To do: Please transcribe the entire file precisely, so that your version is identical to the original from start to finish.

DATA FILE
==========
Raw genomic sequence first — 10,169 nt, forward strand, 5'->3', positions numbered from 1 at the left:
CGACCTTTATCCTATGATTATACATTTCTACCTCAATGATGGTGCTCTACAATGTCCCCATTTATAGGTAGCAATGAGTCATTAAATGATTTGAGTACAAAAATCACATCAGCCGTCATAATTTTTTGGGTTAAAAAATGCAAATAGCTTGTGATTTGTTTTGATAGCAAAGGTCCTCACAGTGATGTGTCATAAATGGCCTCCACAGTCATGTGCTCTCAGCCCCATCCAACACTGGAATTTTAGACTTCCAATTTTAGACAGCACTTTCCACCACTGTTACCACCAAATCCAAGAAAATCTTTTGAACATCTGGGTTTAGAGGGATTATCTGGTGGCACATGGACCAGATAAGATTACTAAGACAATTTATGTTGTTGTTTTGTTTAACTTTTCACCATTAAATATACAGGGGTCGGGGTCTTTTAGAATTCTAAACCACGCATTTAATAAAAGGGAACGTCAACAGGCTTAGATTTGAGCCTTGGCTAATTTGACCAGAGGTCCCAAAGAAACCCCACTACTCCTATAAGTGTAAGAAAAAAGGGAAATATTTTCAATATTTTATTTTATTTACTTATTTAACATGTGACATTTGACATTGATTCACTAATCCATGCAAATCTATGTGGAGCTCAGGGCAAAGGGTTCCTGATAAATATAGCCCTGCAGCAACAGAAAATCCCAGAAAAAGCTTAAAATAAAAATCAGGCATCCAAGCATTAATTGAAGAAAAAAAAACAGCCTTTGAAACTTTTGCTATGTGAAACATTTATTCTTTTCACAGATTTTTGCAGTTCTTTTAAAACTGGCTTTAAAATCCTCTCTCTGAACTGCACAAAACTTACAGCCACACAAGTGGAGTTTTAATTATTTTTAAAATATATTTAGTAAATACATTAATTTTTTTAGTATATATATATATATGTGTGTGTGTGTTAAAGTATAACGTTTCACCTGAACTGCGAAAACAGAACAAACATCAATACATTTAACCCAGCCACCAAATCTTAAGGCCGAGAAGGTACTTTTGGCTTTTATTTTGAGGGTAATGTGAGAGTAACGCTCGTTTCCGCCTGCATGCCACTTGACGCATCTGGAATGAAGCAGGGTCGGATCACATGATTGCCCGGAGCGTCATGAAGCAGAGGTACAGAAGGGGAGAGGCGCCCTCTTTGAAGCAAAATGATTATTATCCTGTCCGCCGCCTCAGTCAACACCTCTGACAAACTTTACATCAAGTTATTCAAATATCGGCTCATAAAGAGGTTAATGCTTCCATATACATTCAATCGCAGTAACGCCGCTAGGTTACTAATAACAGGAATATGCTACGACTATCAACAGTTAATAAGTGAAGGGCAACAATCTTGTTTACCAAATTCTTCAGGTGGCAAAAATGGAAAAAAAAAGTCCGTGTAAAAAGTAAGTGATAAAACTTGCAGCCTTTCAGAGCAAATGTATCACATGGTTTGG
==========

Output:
Raw genomic sequence first — 10,169 nt, forward strand, 5'->3', positions numbered from 1 at the left:
CGACCTTTATCCTATGATTATACATTTCTACCTCAATGATGGTGCTCTACAATGTCCCCATTTATAGGTAGCAATGAGTCATTAAATGATTTGAGTACAAAAATCACATCAGCCGTCATAATTTTTTGGGTTAAAAAATGCAAATAGCTTGTGATTTGTTTTGATAGCAAAGGTCCTCACAGTGATGTGTCATAAATGGCCTCCACAGTCATGTGCTCTCAGCCCCATCCAACACTGGAATTTTAGACTTCCAATTTTAGACAGCACTTTCCACCACTGTTACCACCAAATCCAAGAAAATCTTTTGAACATCTGGGTTTAGAGGGATTATCTGGTGGCACATGGACCAGATAAGATTACTAAGACAATTTATGTTGTTGTTTTGTTTAACTTTTCACCATTAAATATACAGGGGTCGGGGTCTTTTAGAATTCTAAACCACGCATTTAATAAAAGGGAACGTCAACAGGCTTAGATTTGAGCCTTGGCTAATTTGACCAGAGGTCCCAAAGAAACCCCACTACTCCTATAAGTGTAAGAAAAAAGGGAAATATTTTCAATATTTTATTTTATTTACTTATTTAACATGTGACATTTGACATTGATTCACTAATCCATGCAAATCTATGTGGAGCTCAGGGCAAAGGGTTCCTGATAAATATAGCCCTGCAGCAACAGAAAATCCCAGAAAAAGCTTAAAATAAAAATCAGGCATCCAAGCATTAATTGAAGAAAAAAAAACAGCCTTTGAAACTTTTGCTATGTGAAACATTTATTCTTTTCACAGATTTTTGCAGTTCTTTTAAAACTGGCTTTAAAATCCTCTCTCTGAACTGCACAAAACTTACAGCCACACAAGTGGAGTTTTAATTATTTTTAAAATATATTTAGTAAATACATTAATTTTTTTAGTATATATATATATATGTGTGTGTGTGTTAAAGTATAACGTTTCACCTGAACTGCGAAAACAGAACAAACATCAATACATTTAACCCAGCCACCAAATCTTAAGGCCGAGAAGGTACTTTTGGCTTTTATTTTGAGGGTAATGTGAGAGTAACGCTCGTTTCCGCCTGCATGCCACTTGACGCATCTGGAATGAAGCAGGGTCGGATCACATGATTGCCCGGAGCGTCATGAAGCAGAGGTACAGAAGGGGAGAGGCGCCCTCTTTGAAGCAAAATGATTATTATCCTGTCCGCCGCCTCAGTCAACACCTCTGACAAACTTTACATCAAGTTATTCAAATATCGGCTCATAAAGAGGTTAATGCTTCCATATACATTCAATCGCAGTAACGCCGCTAGGTTACTAATAACAGGAATATGCTACGACTATCAACAGTTAATAAGTGAAGGGCAACAATCTTGTTTACCAAATTCTTCAGGTGGCAAAAATGGAAAAAAAAAGTCCGTGTAAAAAGTAAGTGATAAAACTTGCAGCCTTTCAGAGCAAATGTATCACATGGTTTGG